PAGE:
ESG Mapping: How Your Supply Chain Programs Fit Into An ESG Strategy
When you are first implementing ESG reporting at your company, you most likely aren’t starting from scratch.
Many of the global supply chain regulations you are already gathering data for can contribute towards the data you need to fulfill requirements for different ESG frameworks. This can include programs such as Conflict Minerals, REACH and RoHS, Corporate Social Responsibility (CSR) initiatives, and many more. - Click To Tweet
However, mapping the current supply chain programs you have in place into an overall ESG strategy can be complicated. To start, you’ll need a full understanding of the data requirements for the ESG framework you’re using. These frameworks include the UN Sustainable Development Goals, SASB, GRI, MSCI, or a custom framework. Since there is no standardized reporting template as of yet, each of these can vary extensively in the metrics they require you to report on.
Once you know your framework’s requirements, you’ll need to audit the current supply chain regulations you are complying with and how you can use that data to fill in the reporting requirements. This will identify gaps and areas where more reporting is needed as well as eliminate the need to spend more resources gathering data that you already have.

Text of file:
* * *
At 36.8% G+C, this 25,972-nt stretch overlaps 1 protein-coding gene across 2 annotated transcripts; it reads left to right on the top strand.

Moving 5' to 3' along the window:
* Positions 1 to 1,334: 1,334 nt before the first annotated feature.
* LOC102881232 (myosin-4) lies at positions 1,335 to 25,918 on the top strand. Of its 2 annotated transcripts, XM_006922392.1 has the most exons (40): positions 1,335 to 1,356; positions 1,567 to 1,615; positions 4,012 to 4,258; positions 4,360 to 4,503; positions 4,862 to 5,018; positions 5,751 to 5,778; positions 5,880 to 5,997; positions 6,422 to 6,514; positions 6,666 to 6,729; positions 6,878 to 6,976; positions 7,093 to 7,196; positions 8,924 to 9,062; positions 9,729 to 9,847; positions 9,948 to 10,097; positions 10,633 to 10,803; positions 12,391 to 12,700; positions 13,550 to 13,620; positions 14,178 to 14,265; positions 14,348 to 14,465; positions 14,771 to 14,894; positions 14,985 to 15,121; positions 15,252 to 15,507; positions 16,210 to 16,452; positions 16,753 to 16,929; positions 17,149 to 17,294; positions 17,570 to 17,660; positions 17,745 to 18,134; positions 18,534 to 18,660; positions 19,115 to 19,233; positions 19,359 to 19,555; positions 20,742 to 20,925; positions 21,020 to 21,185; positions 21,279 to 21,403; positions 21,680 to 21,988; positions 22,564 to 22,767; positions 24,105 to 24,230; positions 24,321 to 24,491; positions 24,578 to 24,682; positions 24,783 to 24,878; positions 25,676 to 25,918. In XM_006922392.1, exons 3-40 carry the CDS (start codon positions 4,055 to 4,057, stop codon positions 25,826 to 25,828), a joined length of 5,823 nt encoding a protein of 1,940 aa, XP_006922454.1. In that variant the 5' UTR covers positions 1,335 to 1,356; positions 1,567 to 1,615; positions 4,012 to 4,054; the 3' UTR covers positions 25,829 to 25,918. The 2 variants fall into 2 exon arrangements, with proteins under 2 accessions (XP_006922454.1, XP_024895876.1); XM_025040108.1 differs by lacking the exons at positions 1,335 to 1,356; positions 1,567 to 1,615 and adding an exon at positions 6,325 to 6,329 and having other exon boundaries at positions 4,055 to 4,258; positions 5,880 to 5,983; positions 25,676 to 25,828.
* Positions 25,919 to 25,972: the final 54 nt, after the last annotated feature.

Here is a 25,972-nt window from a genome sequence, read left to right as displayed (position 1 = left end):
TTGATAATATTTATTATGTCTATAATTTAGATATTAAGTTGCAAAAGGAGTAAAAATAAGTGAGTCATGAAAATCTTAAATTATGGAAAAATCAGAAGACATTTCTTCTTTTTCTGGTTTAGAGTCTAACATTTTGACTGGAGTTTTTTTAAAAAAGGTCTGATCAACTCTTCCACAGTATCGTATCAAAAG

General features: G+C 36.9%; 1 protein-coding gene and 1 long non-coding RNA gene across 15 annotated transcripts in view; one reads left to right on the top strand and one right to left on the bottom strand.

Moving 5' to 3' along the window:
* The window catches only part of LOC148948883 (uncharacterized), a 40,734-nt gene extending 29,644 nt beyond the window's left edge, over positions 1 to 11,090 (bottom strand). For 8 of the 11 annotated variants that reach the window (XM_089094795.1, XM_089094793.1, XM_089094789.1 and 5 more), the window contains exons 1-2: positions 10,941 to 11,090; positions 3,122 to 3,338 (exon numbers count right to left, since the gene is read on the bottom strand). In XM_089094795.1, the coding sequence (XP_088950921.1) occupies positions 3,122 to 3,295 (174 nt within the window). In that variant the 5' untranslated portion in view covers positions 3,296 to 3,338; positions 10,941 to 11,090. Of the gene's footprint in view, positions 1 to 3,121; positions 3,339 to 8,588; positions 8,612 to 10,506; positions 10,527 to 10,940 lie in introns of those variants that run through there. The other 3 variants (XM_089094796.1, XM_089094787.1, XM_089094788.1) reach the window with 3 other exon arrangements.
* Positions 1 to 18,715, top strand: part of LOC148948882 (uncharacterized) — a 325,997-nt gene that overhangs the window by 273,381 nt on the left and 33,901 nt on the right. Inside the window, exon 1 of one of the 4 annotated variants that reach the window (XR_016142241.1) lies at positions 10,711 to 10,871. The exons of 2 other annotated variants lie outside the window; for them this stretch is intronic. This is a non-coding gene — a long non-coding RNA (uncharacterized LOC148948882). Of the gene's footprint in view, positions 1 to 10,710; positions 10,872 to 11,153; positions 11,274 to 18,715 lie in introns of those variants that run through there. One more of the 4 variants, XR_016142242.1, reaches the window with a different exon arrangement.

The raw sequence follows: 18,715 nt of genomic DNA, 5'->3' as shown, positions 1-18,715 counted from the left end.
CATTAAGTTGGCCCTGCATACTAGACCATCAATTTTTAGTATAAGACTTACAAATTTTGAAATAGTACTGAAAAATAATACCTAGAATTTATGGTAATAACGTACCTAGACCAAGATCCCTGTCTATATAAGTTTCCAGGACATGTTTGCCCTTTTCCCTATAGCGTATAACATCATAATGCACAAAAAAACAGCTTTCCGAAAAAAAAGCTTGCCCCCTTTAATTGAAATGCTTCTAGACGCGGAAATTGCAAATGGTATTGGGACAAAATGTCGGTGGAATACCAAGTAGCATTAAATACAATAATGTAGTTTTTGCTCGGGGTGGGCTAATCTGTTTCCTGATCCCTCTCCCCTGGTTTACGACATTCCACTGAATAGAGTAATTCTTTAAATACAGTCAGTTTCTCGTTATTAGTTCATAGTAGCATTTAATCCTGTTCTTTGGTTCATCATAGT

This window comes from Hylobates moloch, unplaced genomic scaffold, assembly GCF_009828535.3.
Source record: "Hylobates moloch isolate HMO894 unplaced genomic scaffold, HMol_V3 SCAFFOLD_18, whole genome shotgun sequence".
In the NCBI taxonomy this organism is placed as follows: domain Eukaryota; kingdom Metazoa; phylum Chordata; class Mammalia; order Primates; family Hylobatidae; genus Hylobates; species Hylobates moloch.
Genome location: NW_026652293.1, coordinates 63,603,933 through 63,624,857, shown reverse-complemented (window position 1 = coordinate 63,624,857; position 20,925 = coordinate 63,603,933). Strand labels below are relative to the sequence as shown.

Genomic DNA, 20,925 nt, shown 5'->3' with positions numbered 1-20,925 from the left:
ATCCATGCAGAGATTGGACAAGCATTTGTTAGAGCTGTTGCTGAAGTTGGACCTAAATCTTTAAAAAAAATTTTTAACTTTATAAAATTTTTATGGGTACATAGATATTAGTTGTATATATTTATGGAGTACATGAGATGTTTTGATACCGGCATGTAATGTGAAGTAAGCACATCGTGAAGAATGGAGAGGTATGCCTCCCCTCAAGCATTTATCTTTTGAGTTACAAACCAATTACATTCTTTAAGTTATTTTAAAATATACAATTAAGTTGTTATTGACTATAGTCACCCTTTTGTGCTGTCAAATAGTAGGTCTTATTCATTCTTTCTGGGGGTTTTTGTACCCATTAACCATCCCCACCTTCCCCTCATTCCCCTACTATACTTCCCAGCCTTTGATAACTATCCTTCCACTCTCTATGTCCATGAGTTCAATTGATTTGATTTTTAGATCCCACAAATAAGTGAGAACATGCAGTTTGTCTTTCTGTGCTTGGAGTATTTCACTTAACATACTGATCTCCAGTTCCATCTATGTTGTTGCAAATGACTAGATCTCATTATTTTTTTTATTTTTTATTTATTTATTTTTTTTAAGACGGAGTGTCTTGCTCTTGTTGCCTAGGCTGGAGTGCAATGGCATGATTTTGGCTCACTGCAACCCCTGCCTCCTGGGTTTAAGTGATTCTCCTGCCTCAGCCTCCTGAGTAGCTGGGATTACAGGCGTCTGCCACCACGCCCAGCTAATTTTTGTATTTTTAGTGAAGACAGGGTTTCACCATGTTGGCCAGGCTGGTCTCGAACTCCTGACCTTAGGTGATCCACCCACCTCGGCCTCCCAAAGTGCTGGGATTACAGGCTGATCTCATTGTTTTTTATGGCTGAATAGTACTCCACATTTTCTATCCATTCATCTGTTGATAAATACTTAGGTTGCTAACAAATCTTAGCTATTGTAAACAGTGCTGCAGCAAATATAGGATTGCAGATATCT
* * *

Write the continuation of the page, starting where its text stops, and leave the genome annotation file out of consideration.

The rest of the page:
The biggest problems arise when sourcing products and services through various suppliers from across the globe. Many times, these suppliers are held to differing regulations and standards that vary by industry. Individually reviewing this data and making conclusions is time-consuming and often unrealistic.
In this white paper, we go into detail on the following topics:
- Which programs map to UN Sustainable Development Goals (SDG)
- Which programs map to Sustainable Accounting Standards Board (SASB)
- 7 steps to create a SASB ESG report
- CSR vs. ESG: What are the differences?
- How to make the shift from CSR to ESG reporting
- How Source Intelligence can help
Download our White Paper to learn more: